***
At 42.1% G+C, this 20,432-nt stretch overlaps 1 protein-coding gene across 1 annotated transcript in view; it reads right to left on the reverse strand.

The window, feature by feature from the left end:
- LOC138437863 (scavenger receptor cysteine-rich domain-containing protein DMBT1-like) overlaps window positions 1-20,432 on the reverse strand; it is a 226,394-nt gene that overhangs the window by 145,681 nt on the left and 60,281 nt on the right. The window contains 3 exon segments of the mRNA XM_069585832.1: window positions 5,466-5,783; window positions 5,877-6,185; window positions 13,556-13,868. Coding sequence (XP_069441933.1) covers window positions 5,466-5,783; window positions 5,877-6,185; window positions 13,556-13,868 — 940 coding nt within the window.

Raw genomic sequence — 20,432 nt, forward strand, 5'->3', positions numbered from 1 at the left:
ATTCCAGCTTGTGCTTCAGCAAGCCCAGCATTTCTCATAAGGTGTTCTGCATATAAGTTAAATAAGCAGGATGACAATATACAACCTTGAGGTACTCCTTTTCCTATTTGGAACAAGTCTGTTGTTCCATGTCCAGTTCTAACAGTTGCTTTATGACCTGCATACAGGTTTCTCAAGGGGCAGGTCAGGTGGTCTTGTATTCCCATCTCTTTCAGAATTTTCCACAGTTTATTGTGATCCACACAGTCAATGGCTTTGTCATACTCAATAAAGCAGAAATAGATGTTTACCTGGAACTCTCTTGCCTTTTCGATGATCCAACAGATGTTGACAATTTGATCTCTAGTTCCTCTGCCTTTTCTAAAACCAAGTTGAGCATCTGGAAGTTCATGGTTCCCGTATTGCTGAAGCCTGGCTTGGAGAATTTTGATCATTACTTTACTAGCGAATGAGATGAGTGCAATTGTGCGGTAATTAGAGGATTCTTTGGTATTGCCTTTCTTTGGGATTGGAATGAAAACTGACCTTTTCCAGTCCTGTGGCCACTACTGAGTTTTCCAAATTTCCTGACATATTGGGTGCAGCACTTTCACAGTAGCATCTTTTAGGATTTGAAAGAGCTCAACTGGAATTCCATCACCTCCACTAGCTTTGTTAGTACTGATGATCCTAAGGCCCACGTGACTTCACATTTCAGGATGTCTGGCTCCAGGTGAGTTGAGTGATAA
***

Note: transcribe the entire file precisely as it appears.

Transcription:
At 42.1% G+C, this 20,432-nt stretch overlaps 1 protein-coding gene across 1 annotated transcript in view; it reads right to left on the reverse strand.

The window, feature by feature from the left end:
- LOC138437863 (scavenger receptor cysteine-rich domain-containing protein DMBT1-like) overlaps window positions 1-20,432 on the reverse strand; it is a 226,394-nt gene that overhangs the window by 145,681 nt on the left and 60,281 nt on the right. The window contains 3 exon segments of the mRNA XM_069585832.1: window positions 5,466-5,783; window positions 5,877-6,185; window positions 13,556-13,868. Coding sequence (XP_069441933.1) covers window positions 5,466-5,783; window positions 5,877-6,185; window positions 13,556-13,868 — 940 coding nt within the window.

Raw genomic sequence — 20,432 nt, forward strand, 5'->3', positions numbered from 1 at the left:
ATTCCAGCTTGTGCTTCAGCAAGCCCAGCATTTCTCATAAGGTGTTCTGCATATAAGTTAAATAAGCAGGATGACAATATACAACCTTGAGGTACTCCTTTTCCTATTTGGAACAAGTCTGTTGTTCCATGTCCAGTTCTAACAGTTGCTTTATGACCTGCATACAGGTTTCTCAAGGGGCAGGTCAGGTGGTCTTGTATTCCCATCTCTTTCAGAATTTTCCACAGTTTATTGTGATCCACACAGTCAATGGCTTTGTCATACTCAATAAAGCAGAAATAGATGTTTACCTGGAACTCTCTTGCCTTTTCGATGATCCAACAGATGTTGACAATTTGATCTCTAGTTCCTCTGCCTTTTCTAAAACCAAGTTGAGCATCTGGAAGTTCATGGTTCCCGTATTGCTGAAGCCTGGCTTGGAGAATTTTGATCATTACTTTACTAGCGAATGAGATGAGTGCAATTGTGCGGTAATTAGAGGATTCTTTGGTATTGCCTTTCTTTGGGATTGGAATGAAAACTGACCTTTTCCAGTCCTGTGGCCACTACTGAGTTTTCCAAATTTCCTGACATATTGGGTGCAGCACTTTCACAGTAGCATCTTTTAGGATTTGAAAGAGCTCAACTGGAATTCCATCACCTCCACTAGCTTTGTTAGTACTGATGATCCTAAGGCCCACGTGACTTCACATTTCAGGATGTCTGGCTCCAGGTGAGTTGAGTGATAA